Nineteen sixty-eight was a good year for Yorkshire cricket. Geoff Boycott and Ray Illingworth were fixtures in the England Test side. In his final season with the county, Fred Trueman captained them to an innings victory against the touring Australians. And five minutes from the end of their last championship game of the summer, Yorkshire clinched victory against Surrey to win their third title in as many years, their sixth in a decade, and a record 30th overall - twice as many as the next most successful county. For those looking to find it, there was plenty of evidence of how important cricket was to Yorkshire, and how important Yorkshire was to cricket.

That was also the year of my birth. For a Yorkshire supporter that's about the worst timing imaginable. It meant I was a babe in arms when the Championship was won that year, and all of 33 before Yorkshire next claimed the title. For three decades I could legitimately claim to have waited a lifetime for Yorkshire to become champions once again. But it wasn't just the length of that wait that proved so frustrating; it was also how far the club had fallen in the eyes of the cricketing world during the intervening years.

By the time I was old enough to spend much of my summer holidays at Headingley, Yorkshire was at an all-time low. Boycott had retired from Test cricket, and no one else at the club had the talent to replace him as a regular in the England side. Arguments over whether he should also be replaced in the Yorkshire team spilt the club apart, distracted and drove talent away, and ultimately made Yorkshire the laughing stock of the English game.

In 1983, for the first and only time, they finished last in the County Championship. As other counties took their pick from the best players in world cricket, Yorkshire stuck stubbornly to an outdated "Yorkshire-born-only" policy. We were trying to compete with one arm tied behind our back, and the other arm wasn't particularly strong either.

For older supporters, whose feelings of entitlement had grown fat during the glory years of the '60s, the lack of success was hard to accept. I'd hear them in the stands, telling tall tales of how the batsmen of their day always found a gap in the field, the bowlers maintained a perfect line and length, the captain was as tough as an army sergeant-major, and how the players of today couldn't hold a candle to any of them. It doesn't take long before tales of past glory grow wearisome for those who weren't around to share in the riches. Like young West Indian supporters of today, part of me was fed up of hearing about what I had missed. I wanted heroes of my own.

By the time the Championship drought was ended in 2001, those new heroes had been found. Darren Gough was already a senior member of the England Test team. Michael Vaughan and Matthew Hoggard joined him as they began their own international careers. An end to the "Yorkshire-born" rule meant we had Darren Lehmann, the most destructive batsman in the county game. When allied to as good a group of seamers as at any time in our history and led by another uncompromising captain, David Byas, the Championship was won in the style of old. They were a fine side and one that, if they had possessed slightly stronger batting resources, might well have won the title multiple times.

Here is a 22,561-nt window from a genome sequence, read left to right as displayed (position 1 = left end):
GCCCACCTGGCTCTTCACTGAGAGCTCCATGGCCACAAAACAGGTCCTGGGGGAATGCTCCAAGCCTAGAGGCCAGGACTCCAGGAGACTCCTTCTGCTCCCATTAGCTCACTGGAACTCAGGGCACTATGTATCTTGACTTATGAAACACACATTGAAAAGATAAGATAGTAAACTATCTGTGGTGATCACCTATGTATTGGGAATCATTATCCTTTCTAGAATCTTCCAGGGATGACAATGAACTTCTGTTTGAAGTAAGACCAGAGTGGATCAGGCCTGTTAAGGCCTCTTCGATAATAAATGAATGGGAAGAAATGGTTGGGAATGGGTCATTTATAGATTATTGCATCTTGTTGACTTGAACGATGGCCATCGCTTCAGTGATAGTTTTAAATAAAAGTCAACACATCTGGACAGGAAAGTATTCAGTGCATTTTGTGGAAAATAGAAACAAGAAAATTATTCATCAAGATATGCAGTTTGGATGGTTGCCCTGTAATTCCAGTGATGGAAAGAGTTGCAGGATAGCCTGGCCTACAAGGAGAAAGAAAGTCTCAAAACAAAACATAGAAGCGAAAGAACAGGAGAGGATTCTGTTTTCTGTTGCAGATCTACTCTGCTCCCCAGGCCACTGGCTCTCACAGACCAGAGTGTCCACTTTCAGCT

Yet somehow the Championship title of 2014 feels sweeter, even if the wait for success hasn't been quite as long. With Joe Root, Gary Ballance and Liam Plunkett missing for most of the summer on England duty, Yorkshire have once again been competing with one arm tied behind their back, yet this time the strength in depth has been there to not only win the title, but to do so with a series of crushing victories inflicted by a side largely made up of home-grown talent.

Providing players for England, winning the Championship, producing a conveyor belt of young talent; it feels like Yorkshire have learnt to be Yorkshire again.

Whether this side can go on to win multiple titles is hard to predict. There are several other members of the squad who must be close to England honours, and there's only so much talent a county can cede to the national side and remain competitive. But even if this team manages just the one Championship, I know that in 20 years' time I'll be able to regale young supporters in 2034 with tales of how Adam Lyth and Jonny Bairstow always found a gap in the field, how Ryan Sidebottom and Steven Patterson bowled the perfect line and length, and how Andrew Gale was the archetypal, uncompromising Yorkshire captain. And if they're smart, those who listen will do what I did back in my youth when the old bores start to reminisce: smile, take what's said with a pinch of salt, and wait to find heroes of their own.

Dave Hawksworth has never sat in a press box or charged a match programme to expenses